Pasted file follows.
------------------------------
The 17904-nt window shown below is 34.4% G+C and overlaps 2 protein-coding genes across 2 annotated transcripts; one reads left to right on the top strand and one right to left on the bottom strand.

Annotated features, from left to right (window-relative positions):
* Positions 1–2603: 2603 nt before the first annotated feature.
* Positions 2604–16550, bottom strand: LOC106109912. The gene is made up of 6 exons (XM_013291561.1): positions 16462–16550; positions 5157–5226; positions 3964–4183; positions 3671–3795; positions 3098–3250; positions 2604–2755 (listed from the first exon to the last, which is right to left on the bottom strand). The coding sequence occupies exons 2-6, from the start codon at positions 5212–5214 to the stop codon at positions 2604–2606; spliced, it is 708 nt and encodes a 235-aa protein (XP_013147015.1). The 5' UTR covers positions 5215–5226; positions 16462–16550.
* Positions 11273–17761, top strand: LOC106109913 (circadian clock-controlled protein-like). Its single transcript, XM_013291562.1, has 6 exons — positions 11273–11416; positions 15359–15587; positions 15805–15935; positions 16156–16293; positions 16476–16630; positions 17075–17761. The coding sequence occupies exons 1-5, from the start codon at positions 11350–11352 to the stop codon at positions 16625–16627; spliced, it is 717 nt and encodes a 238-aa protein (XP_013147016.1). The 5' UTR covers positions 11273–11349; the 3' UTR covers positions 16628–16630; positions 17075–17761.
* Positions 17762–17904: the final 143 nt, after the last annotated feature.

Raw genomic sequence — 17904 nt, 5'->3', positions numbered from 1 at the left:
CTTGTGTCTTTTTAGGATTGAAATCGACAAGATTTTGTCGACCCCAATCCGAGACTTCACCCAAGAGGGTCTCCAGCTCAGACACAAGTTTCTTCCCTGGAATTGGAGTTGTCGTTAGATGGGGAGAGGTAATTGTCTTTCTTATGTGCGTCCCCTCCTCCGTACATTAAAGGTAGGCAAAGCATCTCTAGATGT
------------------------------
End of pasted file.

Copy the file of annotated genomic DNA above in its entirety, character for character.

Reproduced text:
The 17904-nt window shown below is 34.4% G+C and overlaps 2 protein-coding genes across 2 annotated transcripts; one reads left to right on the top strand and one right to left on the bottom strand.

Annotated features, from left to right (window-relative positions):
* Positions 1–2603: 2603 nt before the first annotated feature.
* Positions 2604–16550, bottom strand: LOC106109912. The gene is made up of 6 exons (XM_013291561.1): positions 16462–16550; positions 5157–5226; positions 3964–4183; positions 3671–3795; positions 3098–3250; positions 2604–2755 (listed from the first exon to the last, which is right to left on the bottom strand). The coding sequence occupies exons 2-6, from the start codon at positions 5212–5214 to the stop codon at positions 2604–2606; spliced, it is 708 nt and encodes a 235-aa protein (XP_013147015.1). The 5' UTR covers positions 5215–5226; positions 16462–16550.
* Positions 11273–17761, top strand: LOC106109913 (circadian clock-controlled protein-like). Its single transcript, XM_013291562.1, has 6 exons — positions 11273–11416; positions 15359–15587; positions 15805–15935; positions 16156–16293; positions 16476–16630; positions 17075–17761. The coding sequence occupies exons 1-5, from the start codon at positions 11350–11352 to the stop codon at positions 16625–16627; spliced, it is 717 nt and encodes a 238-aa protein (XP_013147016.1). The 5' UTR covers positions 11273–11349; the 3' UTR covers positions 16628–16630; positions 17075–17761.
* Positions 17762–17904: the final 143 nt, after the last annotated feature.

Raw genomic sequence — 17904 nt, 5'->3', positions numbered from 1 at the left:
CTTGTGTCTTTTTAGGATTGAAATCGACAAGATTTTGTCGACCCCAATCCGAGACTTCACCCAAGAGGGTCTCCAGCTCAGACACAAGTTTCTTCCCTGGAATTGGAGTTGTCGTTAGATGGGGAGAGGTAATTGTCTTTCTTATGTGCGTCCCCTCCTCCGTACATTAAAGGTAGGCAAAGCATCTCTAGATGT